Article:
Once you’ve identified the essential, you have to start saying no to things that come your way which don’t coincide with your interests. It can be easy to say yes to a lot of projects that are all over the place. We all want to be helpful to as many people as we can, but inevitably we get involved in projects that we aren’t any good at. This just frustrates people, and wastes a lot of time.

3, Start to eliminate things you don’t care about.

Stop doing things you’re doing just out of obligation. Abandon the busy work. Stop going to that book club that you dread going to. There are a million obligations that we get ourselves into over the years. These obligations keep piling on top of one an other, until you have no time for yourself anymore. Gradually stop working on projects you don’t care about. Tell people you quit the book club. Eventually you will have time for yourself again.

4, Give yourself huge blocks of time to work on one project.

Give yourself five hours to work on one project, and do nothing else. Spend all of your time concentrating on the work involved in this project. Make mistakes, and then make breakthroughs. Most of all, make progress. When you feel your attention wandering, slow down, and continuing working on what is important to you, until it’s done.

5, Turn off distractions.

Nothing is worse than trying to get work done with the TV on in the background. You might think that it’s helping you work: it’s not helping you. Seriously, these distractions sabotage everything that you’re trying to accomplish. Turn off your phone, power down Twitter, destroy your TV, and eat your lunch before you sit down to focus on the important.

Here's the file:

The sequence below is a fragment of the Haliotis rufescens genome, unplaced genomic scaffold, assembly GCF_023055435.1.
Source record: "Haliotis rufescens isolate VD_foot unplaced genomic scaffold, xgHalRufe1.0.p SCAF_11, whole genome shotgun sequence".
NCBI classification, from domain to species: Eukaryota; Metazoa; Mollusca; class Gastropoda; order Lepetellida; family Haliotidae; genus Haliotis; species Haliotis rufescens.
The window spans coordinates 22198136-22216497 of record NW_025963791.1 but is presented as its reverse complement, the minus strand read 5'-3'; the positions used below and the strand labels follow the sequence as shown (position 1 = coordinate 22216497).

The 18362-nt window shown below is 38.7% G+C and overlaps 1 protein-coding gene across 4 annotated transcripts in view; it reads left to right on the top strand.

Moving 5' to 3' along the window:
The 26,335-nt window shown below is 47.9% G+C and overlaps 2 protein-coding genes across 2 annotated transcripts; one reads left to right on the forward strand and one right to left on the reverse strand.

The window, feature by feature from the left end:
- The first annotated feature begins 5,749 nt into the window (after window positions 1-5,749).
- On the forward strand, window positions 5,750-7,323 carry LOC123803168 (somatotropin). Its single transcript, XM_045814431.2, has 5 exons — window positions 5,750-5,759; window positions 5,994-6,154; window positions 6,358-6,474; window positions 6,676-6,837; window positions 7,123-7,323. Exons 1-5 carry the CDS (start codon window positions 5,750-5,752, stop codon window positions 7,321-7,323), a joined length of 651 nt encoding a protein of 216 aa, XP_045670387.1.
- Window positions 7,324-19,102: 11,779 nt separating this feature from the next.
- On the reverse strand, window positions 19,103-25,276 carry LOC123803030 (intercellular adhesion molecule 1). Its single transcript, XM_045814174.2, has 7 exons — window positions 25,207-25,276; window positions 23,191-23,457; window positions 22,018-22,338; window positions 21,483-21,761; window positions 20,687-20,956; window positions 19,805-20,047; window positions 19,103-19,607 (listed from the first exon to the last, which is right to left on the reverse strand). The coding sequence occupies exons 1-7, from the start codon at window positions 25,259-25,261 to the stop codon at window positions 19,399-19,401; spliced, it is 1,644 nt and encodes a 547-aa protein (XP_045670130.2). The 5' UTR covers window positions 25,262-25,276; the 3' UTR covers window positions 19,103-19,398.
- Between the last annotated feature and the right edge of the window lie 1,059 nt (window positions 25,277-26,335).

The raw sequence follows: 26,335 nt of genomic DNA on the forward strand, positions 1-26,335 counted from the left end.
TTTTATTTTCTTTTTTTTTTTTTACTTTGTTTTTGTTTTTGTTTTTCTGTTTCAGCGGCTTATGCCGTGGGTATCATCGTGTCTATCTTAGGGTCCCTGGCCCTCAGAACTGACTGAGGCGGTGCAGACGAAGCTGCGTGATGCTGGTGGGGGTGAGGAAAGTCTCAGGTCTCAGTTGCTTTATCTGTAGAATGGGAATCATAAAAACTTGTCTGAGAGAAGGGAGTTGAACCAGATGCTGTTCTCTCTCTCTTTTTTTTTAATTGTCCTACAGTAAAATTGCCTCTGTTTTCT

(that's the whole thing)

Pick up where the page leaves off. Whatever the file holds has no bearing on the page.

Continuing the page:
6, Don’t comment on things that you don’t want to be involved in.

We all have opinions, but we need to consider whether we’re most useful to people if that’s all we’re giving. It’s so easy to offer an unsolicited critical opinion on the work of someone else, especially in this age of Internet anonymity. What you’re saying might hurt people, and it might not have any grounding in reality anyway. When you’re a critic your own work can also suffer from your own negativity. So, next time you’re tempted to tell someone that what they’re doing is wrong, maybe consider first: are you willing to help them do it right?

7, Make time for important things.

Many people spend less than 2 hours a week on their important work, and the rest of the time they’re distracted or at a job they don’t enjoy working at. You have to make time to work on what you’ve determined is important to you. If you want to be a writer, you have to write every single day for at least a few hours (if not more.) If you want to be a photographer, you have to shoot every single day for at least a few hours (if not more.) You can’t expect to get good at anything if you’re a weekend warrior.

8, Tell people about your priorities.

Make it clear what your priorities are to everyone you know. Tell your best friends, your significant other, your kids. Start a blog and write every single day about how your priorities are being accomplished. By telling people, you can hold yourself responsible. You can also compare notes, if your girlfriend thinks your priorities are beer, xbox, belching and sleeping, and you think your priorities are painting, productivity, cleaning, and thinking… well, you might be doing something wrong. Live and breathe your priorities, and they will become what you are.